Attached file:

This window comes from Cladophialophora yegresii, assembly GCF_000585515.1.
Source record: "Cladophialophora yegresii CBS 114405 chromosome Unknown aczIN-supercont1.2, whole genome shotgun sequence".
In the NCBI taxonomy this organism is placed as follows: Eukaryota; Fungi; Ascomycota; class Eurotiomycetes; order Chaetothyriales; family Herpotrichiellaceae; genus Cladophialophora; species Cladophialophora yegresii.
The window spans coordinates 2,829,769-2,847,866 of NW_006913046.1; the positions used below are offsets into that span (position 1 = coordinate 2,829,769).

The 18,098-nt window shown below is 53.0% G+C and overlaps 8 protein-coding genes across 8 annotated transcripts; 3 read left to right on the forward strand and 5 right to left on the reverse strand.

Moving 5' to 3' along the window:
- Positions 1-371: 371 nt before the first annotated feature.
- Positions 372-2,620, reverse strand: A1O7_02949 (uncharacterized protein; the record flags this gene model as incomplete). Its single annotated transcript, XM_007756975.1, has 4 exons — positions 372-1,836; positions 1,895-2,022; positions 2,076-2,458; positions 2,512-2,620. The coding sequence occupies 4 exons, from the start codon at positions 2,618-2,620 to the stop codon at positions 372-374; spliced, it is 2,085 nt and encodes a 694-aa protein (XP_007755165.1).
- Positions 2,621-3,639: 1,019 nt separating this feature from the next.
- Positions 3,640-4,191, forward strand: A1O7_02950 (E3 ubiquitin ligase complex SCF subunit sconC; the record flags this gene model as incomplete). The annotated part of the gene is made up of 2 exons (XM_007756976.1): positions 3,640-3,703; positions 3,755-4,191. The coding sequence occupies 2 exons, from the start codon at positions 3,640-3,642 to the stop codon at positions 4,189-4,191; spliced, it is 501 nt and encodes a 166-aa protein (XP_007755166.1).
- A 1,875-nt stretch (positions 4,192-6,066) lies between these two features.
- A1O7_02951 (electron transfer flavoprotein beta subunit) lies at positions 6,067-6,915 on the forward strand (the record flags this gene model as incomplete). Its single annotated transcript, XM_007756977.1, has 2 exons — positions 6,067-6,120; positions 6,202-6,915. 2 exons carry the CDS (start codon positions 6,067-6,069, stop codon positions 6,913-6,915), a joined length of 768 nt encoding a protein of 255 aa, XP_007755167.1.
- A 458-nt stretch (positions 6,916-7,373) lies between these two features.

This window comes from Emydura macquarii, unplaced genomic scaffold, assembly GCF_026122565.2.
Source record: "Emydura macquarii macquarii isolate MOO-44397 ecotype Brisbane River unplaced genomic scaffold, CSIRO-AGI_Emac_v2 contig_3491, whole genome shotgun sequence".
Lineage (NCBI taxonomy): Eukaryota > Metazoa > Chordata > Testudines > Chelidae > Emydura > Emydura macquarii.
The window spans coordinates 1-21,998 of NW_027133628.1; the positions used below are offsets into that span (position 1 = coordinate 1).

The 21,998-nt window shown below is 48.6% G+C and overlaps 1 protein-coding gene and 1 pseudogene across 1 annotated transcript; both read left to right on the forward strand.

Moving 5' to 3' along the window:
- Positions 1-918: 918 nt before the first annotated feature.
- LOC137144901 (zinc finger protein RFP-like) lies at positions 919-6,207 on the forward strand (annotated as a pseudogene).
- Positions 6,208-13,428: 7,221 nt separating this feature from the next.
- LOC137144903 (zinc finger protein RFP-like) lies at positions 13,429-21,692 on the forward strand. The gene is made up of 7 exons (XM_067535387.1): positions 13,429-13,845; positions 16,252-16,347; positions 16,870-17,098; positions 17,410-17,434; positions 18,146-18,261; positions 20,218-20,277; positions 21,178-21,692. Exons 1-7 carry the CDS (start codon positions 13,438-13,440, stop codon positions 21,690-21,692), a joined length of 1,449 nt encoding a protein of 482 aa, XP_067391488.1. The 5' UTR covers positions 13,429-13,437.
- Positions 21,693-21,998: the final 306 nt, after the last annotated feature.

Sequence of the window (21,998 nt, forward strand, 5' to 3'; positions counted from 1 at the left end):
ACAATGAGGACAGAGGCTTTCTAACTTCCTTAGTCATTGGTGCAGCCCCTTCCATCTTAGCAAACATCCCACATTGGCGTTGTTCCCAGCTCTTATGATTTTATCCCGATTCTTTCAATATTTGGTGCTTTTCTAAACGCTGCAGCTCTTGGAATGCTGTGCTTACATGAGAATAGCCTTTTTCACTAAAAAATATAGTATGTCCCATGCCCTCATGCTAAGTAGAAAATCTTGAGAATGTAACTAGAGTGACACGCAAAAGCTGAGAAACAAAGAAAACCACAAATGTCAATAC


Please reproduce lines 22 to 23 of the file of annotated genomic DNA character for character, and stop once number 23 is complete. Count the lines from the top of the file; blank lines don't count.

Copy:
- Positions 6,208-13,428: 7,221 nt separating this feature from the next.
- LOC137144903 (zinc finger protein RFP-like) lies at positions 13,429-21,692 on the forward strand. The gene is made up of 7 exons (XM_067535387.1): positions 13,429-13,845; positions 16,252-16,347; positions 16,870-17,098; positions 17,410-17,434; positions 18,146-18,261; positions 20,218-20,277; positions 21,178-21,692. Exons 1-7 carry the CDS (start codon positions 13,438-13,440, stop codon positions 21,690-21,692), a joined length of 1,449 nt encoding a protein of 482 aa, XP_067391488.1. The 5' UTR covers positions 13,429-13,437.